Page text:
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Old Wed Jun 20, 2012, 08:56am
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Originally Posted by mbcrowder View Post
sounds like in sitch 1, the runner was simply safe anyway - arguing that there was a pulled foot would only make her also safe. Checking with partner to learn there was not a pulled foot would still leave her safe.
egggggzackly
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Old Wed Jun 20, 2012, 09:09am
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Quote:
Originally Posted by Andy View Post
First of all, these are not "appeal" plays. There is a very specific definition of an appeal play in the book.

What is happening here is that an umpire is being requested to ask for help from his partner on the call.

In the first situation, did you ask the coach why he wanted you to go for help? If the answer is something along the lines of "your partner may have seen something different" or "I think you missed it", the answer is: "No, coach. I saw the play, it's my call, and you disagreeing with the call is not a reason for me to ask for help." I'm assuming that this was the case.

In the second case, I am assuming that the coach asked you to check with your partner because you didn't see the pulled foot. Perfectly valid. Partner saw a pulled foot, reverse your initial call and declare the runner safe.

Too many umpires will "go for help" anytime a coach asks them too...keep doing this and coaches will think they can ask for help on any call they don't like. I need a valid reason to go for help and " I don't agree with your call" isn't one....
Good explanation.

I had a very similar example that had me upset with umpires who ask for help on everything.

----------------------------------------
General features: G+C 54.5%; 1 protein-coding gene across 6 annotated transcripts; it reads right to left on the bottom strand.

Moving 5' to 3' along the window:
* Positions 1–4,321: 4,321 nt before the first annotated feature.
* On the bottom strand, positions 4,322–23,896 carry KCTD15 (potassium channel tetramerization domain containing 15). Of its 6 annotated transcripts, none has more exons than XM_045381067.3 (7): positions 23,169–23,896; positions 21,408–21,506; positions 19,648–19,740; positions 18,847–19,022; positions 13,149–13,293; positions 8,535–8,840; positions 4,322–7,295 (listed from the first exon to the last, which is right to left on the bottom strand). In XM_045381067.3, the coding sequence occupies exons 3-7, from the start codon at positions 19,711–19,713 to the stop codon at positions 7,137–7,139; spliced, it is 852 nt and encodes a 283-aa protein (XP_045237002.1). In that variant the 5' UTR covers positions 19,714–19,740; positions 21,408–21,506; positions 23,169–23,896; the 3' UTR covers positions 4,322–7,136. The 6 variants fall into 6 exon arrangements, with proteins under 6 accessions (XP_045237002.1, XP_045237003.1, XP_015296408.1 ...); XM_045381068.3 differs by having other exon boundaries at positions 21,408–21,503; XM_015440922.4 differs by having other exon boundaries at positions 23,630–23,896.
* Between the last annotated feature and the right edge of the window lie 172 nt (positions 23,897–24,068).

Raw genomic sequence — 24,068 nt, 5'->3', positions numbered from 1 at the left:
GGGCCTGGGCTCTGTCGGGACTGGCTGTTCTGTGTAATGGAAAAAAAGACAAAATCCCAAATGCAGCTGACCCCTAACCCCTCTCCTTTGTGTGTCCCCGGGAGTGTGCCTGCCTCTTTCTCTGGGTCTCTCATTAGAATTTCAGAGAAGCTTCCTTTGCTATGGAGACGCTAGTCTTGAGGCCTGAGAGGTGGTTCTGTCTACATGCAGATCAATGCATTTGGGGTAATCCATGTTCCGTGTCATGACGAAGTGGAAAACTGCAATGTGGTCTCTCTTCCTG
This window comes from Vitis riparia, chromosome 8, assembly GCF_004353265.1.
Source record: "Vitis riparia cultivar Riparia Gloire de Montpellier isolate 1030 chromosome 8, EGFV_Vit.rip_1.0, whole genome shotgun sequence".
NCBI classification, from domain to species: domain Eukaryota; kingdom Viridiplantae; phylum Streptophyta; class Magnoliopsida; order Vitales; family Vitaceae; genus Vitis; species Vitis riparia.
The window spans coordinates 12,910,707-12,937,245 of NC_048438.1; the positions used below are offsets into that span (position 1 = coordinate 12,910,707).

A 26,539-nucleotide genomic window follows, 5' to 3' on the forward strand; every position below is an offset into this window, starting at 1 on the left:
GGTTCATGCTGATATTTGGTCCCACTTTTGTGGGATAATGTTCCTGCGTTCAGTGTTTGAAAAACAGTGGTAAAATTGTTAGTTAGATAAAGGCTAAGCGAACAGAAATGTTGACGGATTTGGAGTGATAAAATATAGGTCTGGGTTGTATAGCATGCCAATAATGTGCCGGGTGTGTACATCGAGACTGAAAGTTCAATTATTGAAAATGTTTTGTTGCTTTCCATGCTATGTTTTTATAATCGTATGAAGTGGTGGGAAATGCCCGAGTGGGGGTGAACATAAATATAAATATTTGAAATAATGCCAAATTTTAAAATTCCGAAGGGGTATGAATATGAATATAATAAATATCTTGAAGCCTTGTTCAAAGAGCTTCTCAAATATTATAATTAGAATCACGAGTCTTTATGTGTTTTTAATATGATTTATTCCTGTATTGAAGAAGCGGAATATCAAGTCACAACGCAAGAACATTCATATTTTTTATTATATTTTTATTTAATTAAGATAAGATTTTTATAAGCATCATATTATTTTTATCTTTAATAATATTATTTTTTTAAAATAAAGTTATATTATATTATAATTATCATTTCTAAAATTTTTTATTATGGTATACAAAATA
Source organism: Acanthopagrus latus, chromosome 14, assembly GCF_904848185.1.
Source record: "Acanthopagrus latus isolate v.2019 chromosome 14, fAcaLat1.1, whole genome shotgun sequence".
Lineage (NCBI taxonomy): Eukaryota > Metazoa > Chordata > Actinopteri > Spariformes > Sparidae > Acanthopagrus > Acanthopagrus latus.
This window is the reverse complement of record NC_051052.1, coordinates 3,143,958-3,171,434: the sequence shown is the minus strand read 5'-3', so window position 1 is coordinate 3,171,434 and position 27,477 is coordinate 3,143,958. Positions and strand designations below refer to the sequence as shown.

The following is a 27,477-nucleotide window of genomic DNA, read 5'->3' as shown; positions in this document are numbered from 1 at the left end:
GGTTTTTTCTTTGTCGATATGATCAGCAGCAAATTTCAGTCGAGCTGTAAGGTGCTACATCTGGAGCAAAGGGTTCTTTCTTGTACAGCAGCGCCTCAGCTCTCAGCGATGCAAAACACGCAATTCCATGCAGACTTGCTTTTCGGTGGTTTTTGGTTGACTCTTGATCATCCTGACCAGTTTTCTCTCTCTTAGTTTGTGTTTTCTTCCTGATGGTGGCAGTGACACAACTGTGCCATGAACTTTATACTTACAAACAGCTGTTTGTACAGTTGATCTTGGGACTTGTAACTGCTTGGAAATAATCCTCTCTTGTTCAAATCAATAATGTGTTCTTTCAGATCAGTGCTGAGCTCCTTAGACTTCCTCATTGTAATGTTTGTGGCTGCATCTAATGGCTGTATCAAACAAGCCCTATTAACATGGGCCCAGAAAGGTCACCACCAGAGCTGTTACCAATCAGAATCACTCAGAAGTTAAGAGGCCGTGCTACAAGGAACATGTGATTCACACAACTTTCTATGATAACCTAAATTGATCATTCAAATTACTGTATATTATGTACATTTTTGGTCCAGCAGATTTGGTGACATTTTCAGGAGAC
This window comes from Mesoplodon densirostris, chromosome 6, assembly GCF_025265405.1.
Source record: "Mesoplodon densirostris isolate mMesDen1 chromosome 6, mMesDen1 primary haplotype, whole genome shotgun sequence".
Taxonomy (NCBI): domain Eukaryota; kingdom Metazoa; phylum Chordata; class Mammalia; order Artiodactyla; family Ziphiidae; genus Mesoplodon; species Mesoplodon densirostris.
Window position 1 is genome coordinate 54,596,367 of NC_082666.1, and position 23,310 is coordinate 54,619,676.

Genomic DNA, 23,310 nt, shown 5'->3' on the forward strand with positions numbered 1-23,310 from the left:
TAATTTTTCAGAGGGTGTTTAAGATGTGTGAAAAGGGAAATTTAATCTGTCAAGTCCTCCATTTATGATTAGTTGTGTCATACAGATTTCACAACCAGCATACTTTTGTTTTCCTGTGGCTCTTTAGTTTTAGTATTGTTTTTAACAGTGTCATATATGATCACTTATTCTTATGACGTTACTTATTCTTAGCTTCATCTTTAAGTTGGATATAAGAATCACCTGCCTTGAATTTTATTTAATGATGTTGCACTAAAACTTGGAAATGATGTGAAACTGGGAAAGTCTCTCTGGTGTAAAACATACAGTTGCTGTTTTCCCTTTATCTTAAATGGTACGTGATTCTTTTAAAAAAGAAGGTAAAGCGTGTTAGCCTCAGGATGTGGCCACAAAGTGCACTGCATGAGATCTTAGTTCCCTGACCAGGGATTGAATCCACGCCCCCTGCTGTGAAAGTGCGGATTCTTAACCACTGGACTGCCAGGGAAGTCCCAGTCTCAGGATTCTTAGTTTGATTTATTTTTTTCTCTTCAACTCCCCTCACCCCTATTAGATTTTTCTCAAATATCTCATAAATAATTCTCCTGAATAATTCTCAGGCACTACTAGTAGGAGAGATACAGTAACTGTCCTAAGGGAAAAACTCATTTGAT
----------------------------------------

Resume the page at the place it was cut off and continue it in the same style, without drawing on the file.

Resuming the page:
I was on the plate and had a sinking line drive to left center field. The CF dove and the ball bounced into her glove. I immediately gave the safe signal and verbalized NO.

After the play, the coach requested time and asked me to confer with my partner. I said, "Coach, I clearly saw the ball hit the ground." He said a couple of things and left in a huff.

One of the problems is many people do not think logically.
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Old Wed Jun 20, 2012, 09:46am
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Originally Posted by mbcrowder View Post
sounds like in sitch 1, the runner was simply safe anyway - arguing that there was a pulled foot would only make her also safe. Checking with partner to learn there was not a pulled foot would still leave her safe.
I hate to say this based on some other discussions on this board right now...but that's why a lot of these plays / questions are a HTBT sort of thing. I didn't catch that the player was safe on judgement. I assumed (there I go again making an a$$ of at least myself I'll leave you all out of it) that the player had been called safe due to a pulled foot. In my case you could have a reversal of the call if you thought the ball was there in time, but she was off the base and your partner had the fielder on the base the whole time....again not saying it would happen very often or would be a high probablity but I could see it happening
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Old Wed Jun 20, 2012, 07:10pm
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xtreamump

Quote:
Originally Posted by Andy View Post
First of all, these are not "appeal" plays. There is a very specific definition of an appeal play in the book.

What is happening here is that an umpire is being requested to ask for help from his partner on the call.

In the first situation, did you ask the coach why he wanted you to go for help? If the answer is something along the lines of "your partner may have seen something different" or "I think you missed it", the answer is: "No, coach. I saw the play, it's my call, and you disagreeing with the call is not a reason for me to ask for help." I'm assuming that this was the case.

In the second case, I am assuming that the coach asked you to check with your partner because you didn't see the pulled foot. Perfectly valid. Partner saw a pulled foot, reverse your initial call and declare the runner safe.

Too many umpires will "go for help" anytime a coach asks them too...keep doing this and coaches will think they can ask for help on any call they don't like. I need a valid reason to go for help and " I don't agree with your call" isn't one....
+1 Great Explanation.